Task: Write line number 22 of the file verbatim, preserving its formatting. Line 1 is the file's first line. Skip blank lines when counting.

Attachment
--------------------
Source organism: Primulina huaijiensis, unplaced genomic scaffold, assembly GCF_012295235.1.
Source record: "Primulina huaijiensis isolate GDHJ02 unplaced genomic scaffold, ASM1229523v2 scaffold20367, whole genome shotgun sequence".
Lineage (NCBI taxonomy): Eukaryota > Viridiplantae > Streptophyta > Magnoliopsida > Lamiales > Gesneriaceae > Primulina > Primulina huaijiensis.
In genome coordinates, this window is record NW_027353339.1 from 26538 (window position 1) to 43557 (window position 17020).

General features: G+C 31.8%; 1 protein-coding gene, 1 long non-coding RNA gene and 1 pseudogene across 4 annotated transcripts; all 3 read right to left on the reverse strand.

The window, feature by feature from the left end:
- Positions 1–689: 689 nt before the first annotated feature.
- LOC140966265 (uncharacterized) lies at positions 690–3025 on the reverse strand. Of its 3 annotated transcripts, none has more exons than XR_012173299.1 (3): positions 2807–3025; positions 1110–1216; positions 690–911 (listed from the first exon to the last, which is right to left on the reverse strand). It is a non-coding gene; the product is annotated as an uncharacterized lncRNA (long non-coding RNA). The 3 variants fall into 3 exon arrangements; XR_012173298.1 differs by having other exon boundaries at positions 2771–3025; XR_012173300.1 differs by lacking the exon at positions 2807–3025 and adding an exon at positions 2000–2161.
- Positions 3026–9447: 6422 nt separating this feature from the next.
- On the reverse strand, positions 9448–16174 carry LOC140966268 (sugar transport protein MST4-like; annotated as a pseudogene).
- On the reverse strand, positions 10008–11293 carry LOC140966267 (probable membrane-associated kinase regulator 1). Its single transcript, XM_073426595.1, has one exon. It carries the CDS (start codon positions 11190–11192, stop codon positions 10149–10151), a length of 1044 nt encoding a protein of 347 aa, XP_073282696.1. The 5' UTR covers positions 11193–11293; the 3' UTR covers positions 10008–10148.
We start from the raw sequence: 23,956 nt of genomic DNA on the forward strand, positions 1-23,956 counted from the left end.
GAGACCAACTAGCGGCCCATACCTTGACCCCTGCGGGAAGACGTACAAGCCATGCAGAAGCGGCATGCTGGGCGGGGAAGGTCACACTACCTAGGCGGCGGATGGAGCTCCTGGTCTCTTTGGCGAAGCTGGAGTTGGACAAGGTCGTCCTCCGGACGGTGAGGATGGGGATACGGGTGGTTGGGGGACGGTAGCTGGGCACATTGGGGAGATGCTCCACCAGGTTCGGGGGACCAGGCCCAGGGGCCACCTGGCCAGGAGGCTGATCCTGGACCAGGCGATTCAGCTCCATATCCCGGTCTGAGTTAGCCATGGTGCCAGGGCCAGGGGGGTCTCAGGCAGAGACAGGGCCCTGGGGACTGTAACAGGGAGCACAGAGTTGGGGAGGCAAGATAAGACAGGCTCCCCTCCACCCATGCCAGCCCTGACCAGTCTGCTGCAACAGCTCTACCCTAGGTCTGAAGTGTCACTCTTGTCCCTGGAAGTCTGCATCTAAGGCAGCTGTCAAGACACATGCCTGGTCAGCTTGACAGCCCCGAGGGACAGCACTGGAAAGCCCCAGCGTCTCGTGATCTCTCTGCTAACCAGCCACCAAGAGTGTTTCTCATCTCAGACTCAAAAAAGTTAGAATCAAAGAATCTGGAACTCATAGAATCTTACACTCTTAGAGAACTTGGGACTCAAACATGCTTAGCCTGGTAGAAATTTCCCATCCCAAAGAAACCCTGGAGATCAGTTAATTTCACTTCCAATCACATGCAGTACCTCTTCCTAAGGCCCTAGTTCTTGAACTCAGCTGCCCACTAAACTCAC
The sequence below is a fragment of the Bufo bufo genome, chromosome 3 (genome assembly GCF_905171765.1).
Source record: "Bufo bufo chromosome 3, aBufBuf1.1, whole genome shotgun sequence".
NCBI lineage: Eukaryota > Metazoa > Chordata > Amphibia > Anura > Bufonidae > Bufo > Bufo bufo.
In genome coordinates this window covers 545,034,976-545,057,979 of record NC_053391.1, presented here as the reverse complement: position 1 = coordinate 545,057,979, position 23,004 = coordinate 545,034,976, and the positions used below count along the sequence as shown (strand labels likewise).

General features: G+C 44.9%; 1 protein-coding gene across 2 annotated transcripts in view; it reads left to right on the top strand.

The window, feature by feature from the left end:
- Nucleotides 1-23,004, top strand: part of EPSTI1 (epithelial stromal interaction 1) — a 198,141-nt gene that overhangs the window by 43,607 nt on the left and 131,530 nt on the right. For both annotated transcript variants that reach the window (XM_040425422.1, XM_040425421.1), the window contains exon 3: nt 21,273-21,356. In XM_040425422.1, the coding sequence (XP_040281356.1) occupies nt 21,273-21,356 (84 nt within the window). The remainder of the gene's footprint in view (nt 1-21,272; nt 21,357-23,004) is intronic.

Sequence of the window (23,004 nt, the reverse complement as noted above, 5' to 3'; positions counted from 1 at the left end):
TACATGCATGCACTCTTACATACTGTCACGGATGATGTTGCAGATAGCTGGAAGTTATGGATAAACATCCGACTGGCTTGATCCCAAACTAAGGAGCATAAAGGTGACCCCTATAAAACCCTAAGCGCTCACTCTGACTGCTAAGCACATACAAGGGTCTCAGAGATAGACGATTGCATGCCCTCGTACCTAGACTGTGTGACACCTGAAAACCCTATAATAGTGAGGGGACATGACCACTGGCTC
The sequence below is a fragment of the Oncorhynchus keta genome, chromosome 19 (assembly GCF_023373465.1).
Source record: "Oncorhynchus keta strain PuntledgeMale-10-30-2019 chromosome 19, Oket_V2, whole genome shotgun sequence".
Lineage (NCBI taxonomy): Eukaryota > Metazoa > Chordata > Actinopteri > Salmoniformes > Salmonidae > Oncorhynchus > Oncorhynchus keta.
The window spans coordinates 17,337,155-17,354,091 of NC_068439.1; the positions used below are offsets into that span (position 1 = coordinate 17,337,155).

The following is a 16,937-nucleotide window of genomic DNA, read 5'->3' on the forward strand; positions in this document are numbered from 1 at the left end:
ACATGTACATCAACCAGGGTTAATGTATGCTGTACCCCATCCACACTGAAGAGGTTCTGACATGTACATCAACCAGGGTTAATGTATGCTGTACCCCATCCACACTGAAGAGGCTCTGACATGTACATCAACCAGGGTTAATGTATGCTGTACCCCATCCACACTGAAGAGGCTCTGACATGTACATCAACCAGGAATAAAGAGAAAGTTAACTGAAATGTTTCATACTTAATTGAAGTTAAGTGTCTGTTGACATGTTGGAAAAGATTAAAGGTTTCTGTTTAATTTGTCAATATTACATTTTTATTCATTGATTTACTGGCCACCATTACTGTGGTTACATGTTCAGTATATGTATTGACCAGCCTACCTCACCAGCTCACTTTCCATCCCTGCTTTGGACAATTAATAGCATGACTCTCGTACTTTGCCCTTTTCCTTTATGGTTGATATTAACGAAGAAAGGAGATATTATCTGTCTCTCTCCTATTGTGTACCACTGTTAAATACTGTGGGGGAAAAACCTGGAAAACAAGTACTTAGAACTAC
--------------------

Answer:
TACATGCATGCACTCTTACATACTGTCACGGATGATGTTGCAGATAGCTGGAAGTTATGGATAAACATCCGACTGGCTTGATCCCAAACTAAGGAGCATAAAGGTGACCCCTATAAAACCCTAAGCGCTCACTCTGACTGCTAAGCACATACAAGGGTCTCAGAGATAGACGATTGCATGCCCTCGTACCTAGACTGTGTGACACCTGAAAACCCTATAATAGTGAGGGGACATGACCACTGGCTC